The DOT Telemedicine Backpack is swyMed’s most recent and largest product launch to date, which we scheduled around this year’s HIMSS 2017 conference. The offering is the industry’s first lightweight, mobile telemedicine solution that truly gives care providers the ability to connect to doctors for real-time video encounters-- anytime, anywhere, even in the most remote areas, or on the go. Truly, a “Doc-on Tap.”
For example, say you live in a rural area where communications infrastructure is limited or in a city where networks get congested -- telemedicine will likely be challenging, potentially having a significant impact on the speed and quality of care and ultimately outcomes. Not to mention it is extremely frustrating not to be able to connect when we want to. We have likely all experienced this with our home internet, Skype, FaceTime, etc. But in this situation, these challenges can ultimately lead to care-givers choosing to forgo using the telemedicine technology they have, which in turn limits care.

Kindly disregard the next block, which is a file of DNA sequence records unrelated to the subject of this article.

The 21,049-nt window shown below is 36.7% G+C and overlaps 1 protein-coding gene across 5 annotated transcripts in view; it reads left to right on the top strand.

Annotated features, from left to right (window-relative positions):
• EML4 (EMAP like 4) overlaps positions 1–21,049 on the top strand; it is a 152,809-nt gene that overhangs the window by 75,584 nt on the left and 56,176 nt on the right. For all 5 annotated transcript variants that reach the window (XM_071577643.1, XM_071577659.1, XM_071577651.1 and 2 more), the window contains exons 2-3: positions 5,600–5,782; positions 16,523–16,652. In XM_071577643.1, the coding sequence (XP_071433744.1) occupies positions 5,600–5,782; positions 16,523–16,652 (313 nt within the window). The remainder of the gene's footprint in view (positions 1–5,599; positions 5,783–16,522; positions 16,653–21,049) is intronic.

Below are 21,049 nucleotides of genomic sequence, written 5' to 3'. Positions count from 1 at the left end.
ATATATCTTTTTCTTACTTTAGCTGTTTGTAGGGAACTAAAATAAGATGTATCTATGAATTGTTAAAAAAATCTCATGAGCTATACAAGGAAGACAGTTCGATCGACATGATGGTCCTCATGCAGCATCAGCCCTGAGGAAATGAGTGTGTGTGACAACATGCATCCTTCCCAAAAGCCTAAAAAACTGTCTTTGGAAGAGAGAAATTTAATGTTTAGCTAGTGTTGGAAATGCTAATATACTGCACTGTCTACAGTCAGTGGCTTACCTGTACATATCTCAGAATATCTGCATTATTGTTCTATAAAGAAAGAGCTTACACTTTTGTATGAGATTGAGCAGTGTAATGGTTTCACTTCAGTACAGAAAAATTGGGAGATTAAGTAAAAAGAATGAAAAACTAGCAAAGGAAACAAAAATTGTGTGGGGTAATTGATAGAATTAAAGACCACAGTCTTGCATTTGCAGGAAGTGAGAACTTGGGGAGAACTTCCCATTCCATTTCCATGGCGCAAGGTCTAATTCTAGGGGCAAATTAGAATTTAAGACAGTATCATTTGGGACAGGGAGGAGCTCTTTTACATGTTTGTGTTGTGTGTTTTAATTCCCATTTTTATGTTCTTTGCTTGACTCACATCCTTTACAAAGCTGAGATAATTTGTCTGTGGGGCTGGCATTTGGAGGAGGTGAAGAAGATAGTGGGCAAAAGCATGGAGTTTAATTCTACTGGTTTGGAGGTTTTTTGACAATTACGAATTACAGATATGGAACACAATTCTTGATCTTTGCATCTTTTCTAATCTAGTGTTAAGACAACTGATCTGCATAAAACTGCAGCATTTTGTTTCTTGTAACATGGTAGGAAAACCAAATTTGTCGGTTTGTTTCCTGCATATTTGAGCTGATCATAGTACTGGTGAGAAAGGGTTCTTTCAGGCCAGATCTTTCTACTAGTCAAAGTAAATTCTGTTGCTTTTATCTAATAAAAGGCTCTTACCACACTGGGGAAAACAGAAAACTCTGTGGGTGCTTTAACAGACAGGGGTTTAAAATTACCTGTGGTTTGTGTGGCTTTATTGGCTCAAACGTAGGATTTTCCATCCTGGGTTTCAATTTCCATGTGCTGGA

Armed with swyMed’s DOT Telemedicine Backpack, users can now leverage even the faintest whiff of a network signal and elevate it to a level where high quality, reliable, virtual care is possible regardless of location or infrastructure challenges. And for the areas that have zero networks, we have satellite built in, thus offering a connection literally everywhere on earth. The DOT Telemedicine Backpack is an ideal solution for mobile telestroke programs, community paramedicine, remote triage, disaster response, and critical transport as it extends the reach of providers and care-givers.
What are the biggest challenges on your plate right now?